A true story of censorship and Civil Rights leaps from the pages of history and into its Washington, DC premiere in Washington Stage Guild’s production of Kenneth Jones’ six-actor play, Alabama Story at the Undercroft Theatre. It began March 22 and was planned to April 15, but a one-week extension to April 22 was announced during the run of the staging, which was “Helen Hayes Recommended.” It earned a handful of positive reviews, including one from The Washington Post, which said it was a play with “national relevance.”
The Post added, “The 2015 play feels timely, resonating with this era’s racial tensions, the ‘she persisted’ meme and continuing controversy over the Old South’s legacy. The topicality of ‘Alabama Story’ infuses a theatrical moment that feels spontaneous yet intriguingly layered.”
In the play, a gentle children’s book with an apparent hidden message stirs the passions of a segregationist state senator and a no-nonsense state librarian in 1959 Montgomery, just as the Civil Rights Movement is flowering. Inspired by true events, Alabama Story puts politicians, state employees, star-crossed childhood friends — and one feisty author — in a struggle for the soul of the Deep South.
This year marks the 60th anniversary of the 1958 publication of “The Rabbits’ Wedding,” author-illustrator Garth Williams’ children’s picture book about a rabbit with white fur who marries a rabbit with black fur. The persecution of Alabama State Librarian Emily Wheelock Reed, who protected the book in the year that followed, would put Alabama politicians, policies and perspectives in an international spotlight. In the play, a parallel tale of estranged childhood friends, Lily and Joshua, reunited in Montgomery in 1959, echoes the tensions swirling in the state capital. (Industry folk may request a perusal copy of the play here.)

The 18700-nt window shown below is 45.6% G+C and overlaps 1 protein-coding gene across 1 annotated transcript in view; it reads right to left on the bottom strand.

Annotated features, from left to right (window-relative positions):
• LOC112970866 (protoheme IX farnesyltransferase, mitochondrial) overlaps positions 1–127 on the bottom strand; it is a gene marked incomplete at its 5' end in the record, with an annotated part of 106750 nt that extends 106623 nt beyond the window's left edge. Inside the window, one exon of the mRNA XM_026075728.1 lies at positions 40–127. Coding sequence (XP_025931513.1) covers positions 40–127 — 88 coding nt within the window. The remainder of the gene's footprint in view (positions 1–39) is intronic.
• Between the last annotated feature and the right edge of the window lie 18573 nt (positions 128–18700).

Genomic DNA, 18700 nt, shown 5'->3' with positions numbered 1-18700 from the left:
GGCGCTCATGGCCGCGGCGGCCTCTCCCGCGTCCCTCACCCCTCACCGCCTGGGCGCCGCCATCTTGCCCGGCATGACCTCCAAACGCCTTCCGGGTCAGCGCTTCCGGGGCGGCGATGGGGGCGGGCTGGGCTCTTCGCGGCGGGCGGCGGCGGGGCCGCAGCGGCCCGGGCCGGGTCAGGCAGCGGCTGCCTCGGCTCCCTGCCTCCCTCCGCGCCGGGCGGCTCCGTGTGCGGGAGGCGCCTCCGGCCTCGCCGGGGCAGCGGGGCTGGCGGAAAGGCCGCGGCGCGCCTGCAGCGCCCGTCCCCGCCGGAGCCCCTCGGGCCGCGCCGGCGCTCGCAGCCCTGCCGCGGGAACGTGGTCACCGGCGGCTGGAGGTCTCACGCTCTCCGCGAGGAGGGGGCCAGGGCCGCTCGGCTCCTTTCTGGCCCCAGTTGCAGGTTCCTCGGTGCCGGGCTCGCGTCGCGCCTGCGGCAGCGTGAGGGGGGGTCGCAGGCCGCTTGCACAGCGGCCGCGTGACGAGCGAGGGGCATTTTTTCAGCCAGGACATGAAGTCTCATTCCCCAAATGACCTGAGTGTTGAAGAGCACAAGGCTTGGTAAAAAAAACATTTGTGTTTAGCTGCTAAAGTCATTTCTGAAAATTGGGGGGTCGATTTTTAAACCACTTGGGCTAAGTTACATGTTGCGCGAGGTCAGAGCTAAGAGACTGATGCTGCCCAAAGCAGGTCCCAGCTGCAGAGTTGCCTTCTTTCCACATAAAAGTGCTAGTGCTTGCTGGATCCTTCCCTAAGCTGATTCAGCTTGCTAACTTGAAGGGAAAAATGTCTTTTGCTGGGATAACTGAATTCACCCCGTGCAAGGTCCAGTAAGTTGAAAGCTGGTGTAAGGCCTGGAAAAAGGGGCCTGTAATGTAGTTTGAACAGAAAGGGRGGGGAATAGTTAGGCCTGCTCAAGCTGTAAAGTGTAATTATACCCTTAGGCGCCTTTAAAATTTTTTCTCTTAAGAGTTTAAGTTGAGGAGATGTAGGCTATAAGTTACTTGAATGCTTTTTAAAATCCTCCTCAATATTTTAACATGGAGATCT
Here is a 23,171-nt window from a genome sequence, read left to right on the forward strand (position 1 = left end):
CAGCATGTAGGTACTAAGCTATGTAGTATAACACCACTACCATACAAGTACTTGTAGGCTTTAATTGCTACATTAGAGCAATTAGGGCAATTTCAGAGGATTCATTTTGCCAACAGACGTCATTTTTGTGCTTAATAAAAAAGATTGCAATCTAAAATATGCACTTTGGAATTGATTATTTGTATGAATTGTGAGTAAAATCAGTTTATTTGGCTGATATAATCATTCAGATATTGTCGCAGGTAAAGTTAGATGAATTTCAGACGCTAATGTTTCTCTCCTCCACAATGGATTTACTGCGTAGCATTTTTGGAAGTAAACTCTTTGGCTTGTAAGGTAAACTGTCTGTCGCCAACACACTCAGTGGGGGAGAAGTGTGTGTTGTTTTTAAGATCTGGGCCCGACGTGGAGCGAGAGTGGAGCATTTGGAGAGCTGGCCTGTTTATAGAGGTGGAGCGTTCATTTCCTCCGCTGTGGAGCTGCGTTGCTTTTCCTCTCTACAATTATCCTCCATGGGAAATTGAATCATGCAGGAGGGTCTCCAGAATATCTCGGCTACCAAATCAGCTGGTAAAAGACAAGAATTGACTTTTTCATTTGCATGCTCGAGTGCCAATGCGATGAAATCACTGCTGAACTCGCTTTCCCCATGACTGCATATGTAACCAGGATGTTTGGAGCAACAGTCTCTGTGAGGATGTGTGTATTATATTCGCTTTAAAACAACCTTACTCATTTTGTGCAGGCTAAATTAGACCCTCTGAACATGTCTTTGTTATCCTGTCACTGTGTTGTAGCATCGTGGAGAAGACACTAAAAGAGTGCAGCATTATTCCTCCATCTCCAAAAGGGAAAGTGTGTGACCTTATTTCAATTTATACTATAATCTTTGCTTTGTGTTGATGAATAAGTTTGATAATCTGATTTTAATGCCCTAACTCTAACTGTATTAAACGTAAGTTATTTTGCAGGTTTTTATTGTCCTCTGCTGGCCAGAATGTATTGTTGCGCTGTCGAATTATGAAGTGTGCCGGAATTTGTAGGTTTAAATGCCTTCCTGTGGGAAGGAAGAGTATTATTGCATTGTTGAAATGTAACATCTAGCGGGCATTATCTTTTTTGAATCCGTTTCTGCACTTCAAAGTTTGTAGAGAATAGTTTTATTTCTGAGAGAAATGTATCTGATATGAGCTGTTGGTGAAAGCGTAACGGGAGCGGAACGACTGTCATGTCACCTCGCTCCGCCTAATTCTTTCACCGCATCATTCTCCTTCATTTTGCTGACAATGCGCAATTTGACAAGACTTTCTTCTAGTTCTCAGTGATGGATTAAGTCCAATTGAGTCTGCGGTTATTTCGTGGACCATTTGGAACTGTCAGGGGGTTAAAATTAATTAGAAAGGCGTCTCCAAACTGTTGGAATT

Washington Stage Guild’s commitment to produce “eloquent plays of idea and argument, passion and wit” continues with this play about censorship, Civil Rights, political discourse and how American character is tested in times of great social change. The highly theatrical play was nominated for the Steinberg/American Theatre Critics Association Play Award in 2016. Rehearsals began Feb. 27.
American Theatre magazine pointed out the play’s “freshly relevant themes” when the play made its debut in 2015; those themes are perhaps more alive today as stories of persecuted women, Alabama politicians, states’ rights, criticism of the First Amendment, #metoo, and our enduring national wound of racism crowd today’s headlines.
Helen Hayes Award winner Kasi Campbell (Rep Stage’s Arcadia, The Dazzle, The Whale) directs a cast that includes Gerrad Taylor as Joshua, Nigel Reed as Garth Williams, Julie-Ann Elliott as Emily, Chris Herring as Thomas, Steven Carpenter as Senator Higgins and Jenny Donovan as Lily.
The play is alive with DC-area angles: Following her work in Alabama, Emily Reed would work for the Washington, DC, library system and later the Enoch Pratt Free Library in Baltimore until her retirement in 1977. Carla Hayden, our first African American Librarian of Congress, is the former CEO of the Enoch Pratt. Emily Reed died in Cockeysville, MD, in 2000. Today, she is recognized by the American Library Association as a hero in the Freedom to Read movement in the United States.
For tickets, visit Washington Stage Guild’s website. WSG performs at the Undercroft Theatre at Mount Vernon Place United Methodist Church, 900 Massachusetts Avenue, NW.
In 2017-18 season alone, Alabama Story is enjoying 11 separate presentations around the country. It recently closed in a hit run at Knoxville’s Clarence Brown Theatre, where ticket sales exceeded the box office goal and the author participated in engagement events supported by Humanities Tennessee.
A January 2019 production was just announced by Repertory Theatre of St. Louis.